DENVER — The opening day of Colorado's 72nd General Assembly was full of the usual pomp, circumstance, and plenty of waiting.
Multiple recesses delayed the activity that involves House members reporting information in the Senate, and Senators reporting information in the House chambers.
One Sergeant-At-Arms commented that they're a boring group that has that doesn't involve going outside or fun.
The House and Senate also met in a joint session on opening day, which only happens every four years. They did so to avoid violating the constitution as they did in 2007 and 2011. The legislature must meet in joint session to publish the results of the election, before the Governor, Lieutenant Governor, Secretary of State, State Treasurer and Attorney General are sworn-in, which happens on Tuesday.
The first day is also when we hear the agendas for both parties.
The last time the Democrats controlled the House and Senate, Colorado gun laws changed to limit the number of bullets a magazine could hold (15) and a requirement that all gun sales, even private sales, need background checks.
"There is another epidemic we must address – gun violence. Our state, our children, our families and even those who are now represented in this chamber have personally been impacted by this crisis," said Rep. KC Becker (D-Boulder), the new House Speaker.
She gestured to new Rep. Tom Sullivan (D-Aurora), whose son Alex was killed in the Aurora Theater Shooting. Sullivan had a photo of his son on his desk.
"That means we will work to pass the life-saving Extreme Risk Protection Order bill to prevent tragedies before they happen," said Becker.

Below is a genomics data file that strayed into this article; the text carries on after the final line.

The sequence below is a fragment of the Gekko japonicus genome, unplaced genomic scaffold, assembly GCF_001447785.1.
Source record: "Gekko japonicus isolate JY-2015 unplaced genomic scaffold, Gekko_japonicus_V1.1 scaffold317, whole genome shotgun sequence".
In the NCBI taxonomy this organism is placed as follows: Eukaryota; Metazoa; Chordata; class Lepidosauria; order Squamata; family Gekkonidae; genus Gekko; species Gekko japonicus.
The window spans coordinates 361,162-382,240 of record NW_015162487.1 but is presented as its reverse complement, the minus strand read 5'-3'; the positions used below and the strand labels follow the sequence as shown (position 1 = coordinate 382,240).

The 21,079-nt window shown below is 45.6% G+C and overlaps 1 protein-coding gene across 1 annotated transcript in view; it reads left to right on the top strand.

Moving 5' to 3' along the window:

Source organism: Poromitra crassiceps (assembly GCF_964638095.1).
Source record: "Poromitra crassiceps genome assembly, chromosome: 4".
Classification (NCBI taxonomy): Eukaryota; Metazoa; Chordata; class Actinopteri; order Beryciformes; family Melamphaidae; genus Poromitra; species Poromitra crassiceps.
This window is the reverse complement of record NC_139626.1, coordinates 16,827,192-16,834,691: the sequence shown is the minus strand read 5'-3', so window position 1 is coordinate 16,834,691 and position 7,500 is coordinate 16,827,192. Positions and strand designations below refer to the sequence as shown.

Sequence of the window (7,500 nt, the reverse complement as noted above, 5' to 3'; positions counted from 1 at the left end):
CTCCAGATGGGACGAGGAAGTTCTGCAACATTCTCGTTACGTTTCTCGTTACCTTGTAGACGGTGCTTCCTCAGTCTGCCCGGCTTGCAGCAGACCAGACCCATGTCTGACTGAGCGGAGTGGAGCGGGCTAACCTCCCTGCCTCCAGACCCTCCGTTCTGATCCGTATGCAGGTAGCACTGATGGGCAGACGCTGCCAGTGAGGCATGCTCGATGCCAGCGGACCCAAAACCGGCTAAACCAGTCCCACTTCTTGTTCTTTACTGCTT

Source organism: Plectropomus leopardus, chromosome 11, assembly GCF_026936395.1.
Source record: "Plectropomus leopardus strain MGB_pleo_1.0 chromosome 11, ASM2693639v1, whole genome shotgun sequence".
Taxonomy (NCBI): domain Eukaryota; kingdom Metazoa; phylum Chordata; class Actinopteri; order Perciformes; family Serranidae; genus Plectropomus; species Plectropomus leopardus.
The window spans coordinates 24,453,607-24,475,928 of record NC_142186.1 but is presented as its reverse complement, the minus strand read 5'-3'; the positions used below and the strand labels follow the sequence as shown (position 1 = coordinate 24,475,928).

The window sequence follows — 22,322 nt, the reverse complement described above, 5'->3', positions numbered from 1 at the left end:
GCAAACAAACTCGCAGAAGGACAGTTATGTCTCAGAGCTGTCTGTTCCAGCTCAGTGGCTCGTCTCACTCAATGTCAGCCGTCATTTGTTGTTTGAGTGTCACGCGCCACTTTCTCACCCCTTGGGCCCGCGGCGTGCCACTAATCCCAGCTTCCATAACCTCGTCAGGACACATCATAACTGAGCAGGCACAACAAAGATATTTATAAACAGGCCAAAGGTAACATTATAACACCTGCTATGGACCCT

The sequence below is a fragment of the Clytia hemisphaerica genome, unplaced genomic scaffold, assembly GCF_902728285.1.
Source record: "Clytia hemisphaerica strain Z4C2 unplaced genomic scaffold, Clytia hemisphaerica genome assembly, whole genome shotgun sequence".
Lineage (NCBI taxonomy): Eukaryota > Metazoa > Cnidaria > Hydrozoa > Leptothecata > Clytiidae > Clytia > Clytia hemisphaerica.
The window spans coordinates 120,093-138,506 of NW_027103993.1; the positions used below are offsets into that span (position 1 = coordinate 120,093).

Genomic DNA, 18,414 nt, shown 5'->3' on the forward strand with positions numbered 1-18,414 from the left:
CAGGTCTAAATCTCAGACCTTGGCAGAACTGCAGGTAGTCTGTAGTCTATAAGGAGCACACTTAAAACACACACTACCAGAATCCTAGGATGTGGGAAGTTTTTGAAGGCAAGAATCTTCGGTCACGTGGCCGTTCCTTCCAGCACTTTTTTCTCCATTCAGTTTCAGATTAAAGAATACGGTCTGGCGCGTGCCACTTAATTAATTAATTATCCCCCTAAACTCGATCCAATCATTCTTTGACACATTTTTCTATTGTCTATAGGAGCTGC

That bill is the so-called "red flag" bill that Sullivan will sponsor. It would allow a judge to temporarily take guns away from someone deemed an extreme risk to themselves or others. It failed in the Republican-led Senate last year.
"New laws designed to prevent the mentally ill from acquiring firearms are so badly written and open to abuse that they are more likely to rob the innocent of the ability to defend themselves than to prevent the mentally ill from killing. While we are prepared to look closely at such bills, we are not willing to leave the innocent defenseless, so we might feel good about ourselves," said House Minority Leader Rep. Patrick Neville (R-Castle Rock).
There was also a clear difference in the position on the oil and gas industry.
"Colorado’s way of life is also threatened by the growing conflict between neighborhoods and oil and gas. Our state has grown, and schools and neighborhoods are butting up against oil and gas operations. It’s time we update our laws to reflect this new paradigm. That means we must ensure communities feel more confident that the oil and gas happening nearby isn’t negatively impacting their air or water quality and their quality of life," said Becker.
"This past November, Coloradans said 'no' to increased regulation of the oil and gas industry," said Neville. "Increased regulation would not only contradict voters’ expressed will, it would also make Colorado less affordable, and thus hurt everyone. That’s why we’ll oppose it, should it be proposed."
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On transportation, Becker seemed to gloss over the issue, while Neville was more direct about following the voters' lead.
"There's no reason a significant portion of our budget can't be spent on transportation, especially at a time when our coffers are overflowing. Coloradans told us this past November they don't want taxes raised to pay for the transportation projects we already have money for," said Neville.
"Coloradans are also tired over the lack of investment in roads, bridges, and transit," said Becker. "That means coming up with creative and collaborative solutions to our transportation problems."